Turkey on the map
This is a review of Istanblue vodka from Turkey. I sampled it in Germany in 2011. It’s clear, 40% alcohol, and I just found it again in a shop in Sinop.
I didn’t expect much of this. I thought it was going to be just another cool name, another frosted glass bottle, another brand cashing in on an image. And worst of all, the name was a pun! Istanbul, Istanblue, get it?
That’s what I thought anyway. But I decided to pick up a bottle anyway, because you never know.
And what a surprise it was! Back when I made the first review of Istanblue vodka, I thought it hit all the marks: the initial taste was smooth like Russian Standard, and the aftertaste was rich and perfect. Balmy. Friendly. Sweet. Everything you could want from a vodka, right here in this bottle, hidden behind the pun.
I thought even the bottle design looked good. And it had a dispenser!
I love built-in dispensers. There are two options for a vodka bottle: either it makes that nice gluck-gluck sound when you’re pouring from it, or it has a dispenser. That’s it. Anything else is unsatisfying. And now that I’m thinking of it, I guess a dispenser is always better:
All in all, Istanblue vodka is a vodka brand to try out!
what the hell happened
It’s September 2021 now, and I’ve been going over some of the older reviews on here. But when I tried to look up Istanblue online, I came up with nothing. No site. No social media. In the end I found a website that said Istanblue vodka was owned by a Turkish company called Sirtu that also made raki:
The thing is, while the Burgaz raki brand seemed to be still operating, there wasn’t a trace of either Sirtu or Istanblue online. Nothing. I’m wondering what happened there.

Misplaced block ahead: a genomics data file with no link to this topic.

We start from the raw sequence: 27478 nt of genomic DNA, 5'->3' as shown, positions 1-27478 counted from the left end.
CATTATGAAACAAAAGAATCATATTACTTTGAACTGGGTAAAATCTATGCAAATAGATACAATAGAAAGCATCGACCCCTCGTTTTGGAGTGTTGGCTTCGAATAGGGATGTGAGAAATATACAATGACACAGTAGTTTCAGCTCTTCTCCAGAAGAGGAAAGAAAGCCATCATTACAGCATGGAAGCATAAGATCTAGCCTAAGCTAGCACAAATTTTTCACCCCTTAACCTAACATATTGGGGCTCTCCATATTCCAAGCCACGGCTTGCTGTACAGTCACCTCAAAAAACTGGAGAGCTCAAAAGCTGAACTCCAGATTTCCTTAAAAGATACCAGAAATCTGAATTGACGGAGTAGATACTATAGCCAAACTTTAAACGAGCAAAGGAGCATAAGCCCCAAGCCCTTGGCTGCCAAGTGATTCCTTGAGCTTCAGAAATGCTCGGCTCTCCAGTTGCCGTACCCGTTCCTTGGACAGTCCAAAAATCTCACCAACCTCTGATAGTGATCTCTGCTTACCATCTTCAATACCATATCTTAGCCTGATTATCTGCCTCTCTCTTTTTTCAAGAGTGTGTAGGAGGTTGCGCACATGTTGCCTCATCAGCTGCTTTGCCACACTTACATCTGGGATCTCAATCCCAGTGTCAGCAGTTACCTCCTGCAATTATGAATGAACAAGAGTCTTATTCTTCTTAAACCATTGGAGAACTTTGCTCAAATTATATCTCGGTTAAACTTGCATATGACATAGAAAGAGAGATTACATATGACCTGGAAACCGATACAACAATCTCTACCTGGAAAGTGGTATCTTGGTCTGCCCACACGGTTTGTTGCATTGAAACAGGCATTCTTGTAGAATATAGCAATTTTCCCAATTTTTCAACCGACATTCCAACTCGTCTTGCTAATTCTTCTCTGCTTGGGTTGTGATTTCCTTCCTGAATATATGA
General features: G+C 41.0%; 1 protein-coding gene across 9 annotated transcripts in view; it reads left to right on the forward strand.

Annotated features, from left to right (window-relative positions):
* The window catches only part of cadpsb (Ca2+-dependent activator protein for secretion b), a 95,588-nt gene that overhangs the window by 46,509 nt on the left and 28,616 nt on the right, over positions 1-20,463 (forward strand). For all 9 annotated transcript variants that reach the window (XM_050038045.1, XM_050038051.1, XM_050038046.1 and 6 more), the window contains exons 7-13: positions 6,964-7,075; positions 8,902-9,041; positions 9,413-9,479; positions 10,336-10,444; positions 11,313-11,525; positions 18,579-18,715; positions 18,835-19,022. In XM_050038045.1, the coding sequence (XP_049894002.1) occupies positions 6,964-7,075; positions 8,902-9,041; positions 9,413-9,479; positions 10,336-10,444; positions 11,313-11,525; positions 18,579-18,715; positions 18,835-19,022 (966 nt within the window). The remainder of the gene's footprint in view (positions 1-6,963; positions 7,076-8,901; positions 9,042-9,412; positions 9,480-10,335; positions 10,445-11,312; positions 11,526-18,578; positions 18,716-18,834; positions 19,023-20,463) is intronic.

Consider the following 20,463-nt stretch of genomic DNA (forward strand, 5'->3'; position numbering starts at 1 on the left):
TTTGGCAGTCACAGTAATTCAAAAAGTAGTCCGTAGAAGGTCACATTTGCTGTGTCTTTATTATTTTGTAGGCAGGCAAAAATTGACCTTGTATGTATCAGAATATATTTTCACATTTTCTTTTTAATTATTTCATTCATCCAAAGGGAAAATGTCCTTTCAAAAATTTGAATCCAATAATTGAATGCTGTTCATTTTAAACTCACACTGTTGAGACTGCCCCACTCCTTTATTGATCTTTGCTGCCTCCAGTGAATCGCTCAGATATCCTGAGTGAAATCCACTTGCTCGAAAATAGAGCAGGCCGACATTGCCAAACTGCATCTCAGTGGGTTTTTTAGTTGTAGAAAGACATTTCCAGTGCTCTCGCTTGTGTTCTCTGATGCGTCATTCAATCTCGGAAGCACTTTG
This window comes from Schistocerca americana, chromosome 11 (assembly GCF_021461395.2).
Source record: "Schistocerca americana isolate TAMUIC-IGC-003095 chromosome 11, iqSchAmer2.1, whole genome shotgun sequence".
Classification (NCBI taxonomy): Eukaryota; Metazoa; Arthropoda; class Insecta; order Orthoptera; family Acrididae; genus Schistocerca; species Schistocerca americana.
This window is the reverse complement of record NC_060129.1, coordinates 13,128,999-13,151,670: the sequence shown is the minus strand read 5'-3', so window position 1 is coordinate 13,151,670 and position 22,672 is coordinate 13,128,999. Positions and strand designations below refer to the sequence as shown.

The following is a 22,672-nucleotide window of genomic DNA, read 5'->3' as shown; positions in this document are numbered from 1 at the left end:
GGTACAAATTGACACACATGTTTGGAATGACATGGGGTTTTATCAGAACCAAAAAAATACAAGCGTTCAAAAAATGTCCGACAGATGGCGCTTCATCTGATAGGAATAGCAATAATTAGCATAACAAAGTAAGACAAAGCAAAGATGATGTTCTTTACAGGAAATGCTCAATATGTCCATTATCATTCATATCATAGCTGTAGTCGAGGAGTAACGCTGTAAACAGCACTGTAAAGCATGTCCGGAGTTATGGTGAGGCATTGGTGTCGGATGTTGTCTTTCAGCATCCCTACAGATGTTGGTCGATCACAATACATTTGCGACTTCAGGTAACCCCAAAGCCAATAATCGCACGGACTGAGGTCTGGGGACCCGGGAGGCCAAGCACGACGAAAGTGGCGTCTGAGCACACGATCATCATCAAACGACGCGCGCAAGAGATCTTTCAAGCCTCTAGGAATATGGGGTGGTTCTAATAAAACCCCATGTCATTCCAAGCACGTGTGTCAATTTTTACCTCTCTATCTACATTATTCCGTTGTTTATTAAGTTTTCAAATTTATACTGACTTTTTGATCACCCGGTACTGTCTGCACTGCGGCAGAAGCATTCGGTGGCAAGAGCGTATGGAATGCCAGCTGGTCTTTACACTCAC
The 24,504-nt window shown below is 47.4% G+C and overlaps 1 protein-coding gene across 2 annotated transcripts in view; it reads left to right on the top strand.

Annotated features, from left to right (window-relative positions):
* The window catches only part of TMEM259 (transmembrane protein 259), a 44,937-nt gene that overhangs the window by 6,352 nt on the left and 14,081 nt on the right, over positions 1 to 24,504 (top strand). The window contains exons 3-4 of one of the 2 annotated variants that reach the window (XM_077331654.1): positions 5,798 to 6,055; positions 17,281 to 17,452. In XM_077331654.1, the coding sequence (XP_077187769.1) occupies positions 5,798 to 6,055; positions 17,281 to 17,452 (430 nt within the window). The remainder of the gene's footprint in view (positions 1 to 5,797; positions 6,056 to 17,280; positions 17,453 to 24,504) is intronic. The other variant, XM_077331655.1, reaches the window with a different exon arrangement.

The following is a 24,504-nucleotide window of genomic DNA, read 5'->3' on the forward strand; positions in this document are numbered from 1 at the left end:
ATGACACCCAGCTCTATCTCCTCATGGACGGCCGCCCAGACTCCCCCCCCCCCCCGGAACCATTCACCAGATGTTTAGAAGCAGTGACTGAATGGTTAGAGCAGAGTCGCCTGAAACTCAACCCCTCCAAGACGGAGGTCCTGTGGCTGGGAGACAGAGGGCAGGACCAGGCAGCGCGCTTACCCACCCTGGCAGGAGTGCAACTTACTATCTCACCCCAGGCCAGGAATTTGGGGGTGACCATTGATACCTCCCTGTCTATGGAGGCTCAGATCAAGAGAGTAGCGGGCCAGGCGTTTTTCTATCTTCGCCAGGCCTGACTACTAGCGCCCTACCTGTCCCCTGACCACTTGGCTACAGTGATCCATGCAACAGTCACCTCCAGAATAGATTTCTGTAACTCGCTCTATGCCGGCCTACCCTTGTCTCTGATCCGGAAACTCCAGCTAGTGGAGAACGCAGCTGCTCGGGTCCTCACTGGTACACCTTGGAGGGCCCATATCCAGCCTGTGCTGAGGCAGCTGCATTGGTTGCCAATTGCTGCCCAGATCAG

Funny how things work out sometimes. It’s October 2021, not even a month after my last update of this post, and I have found Istanblue vodka in a shop in Sinop! The bottle looks a bit different from before:
It now says that it’s SILVER FILTERED.
I checked the label on the back, and it turns out that Istanblue is owned by the Turkish beverage alcohol company Mey. And Mey in turn is owned by Diageo from the UK. Here’s a screenshot of the mey.com.tr website:
They produce mostly raki, but they also own three major Turkish vodka brands, one of them being Istanblue:
So it looks like we’ve finally figured this whole thing out. Istanblue belongs to Mey belongs to Diageo (which also owns Ketel One and Cîroc). There’s still one thing that remains a bit of a mystery to me, though: why has no one ever bothered to make a proper website for Istanblue? Honestly, I don’t get it.
So anyway, I think I should update our review of Istanblue vodka. Having personally seen the new bottle design I can tell you that I liked the old one better. I’m going to subtract a two points for that (glad they have kept the dispenser, though).
The price is still good: I paid about 7€ for this 350ml bottle, which means that 700ml would have been around 14€. Nothing changed there.
About the taste: it is still awesome. First of all Istanblue vodka only has a very faint smell, and there’s a even hint of orange aroma in it. Not bad at all. And when you drink it, then taste is sweet and fresh, and it goes down very easily. A well-deserved top score.
Sadly, the aftertaste isn’t as good as I remember it. I mean, it’s not bad. But it isn’t “rich and perfect” like I described it back in 2011. Minus three points.
going the wrong way
Overall I think Istanblue is an excellent vodka that is not being treated with the respect it deserves. It should have kept the nice frosted-glass bottle and its great aftertaste. And it should have a proper website.
Thanks for coming to my TED talk.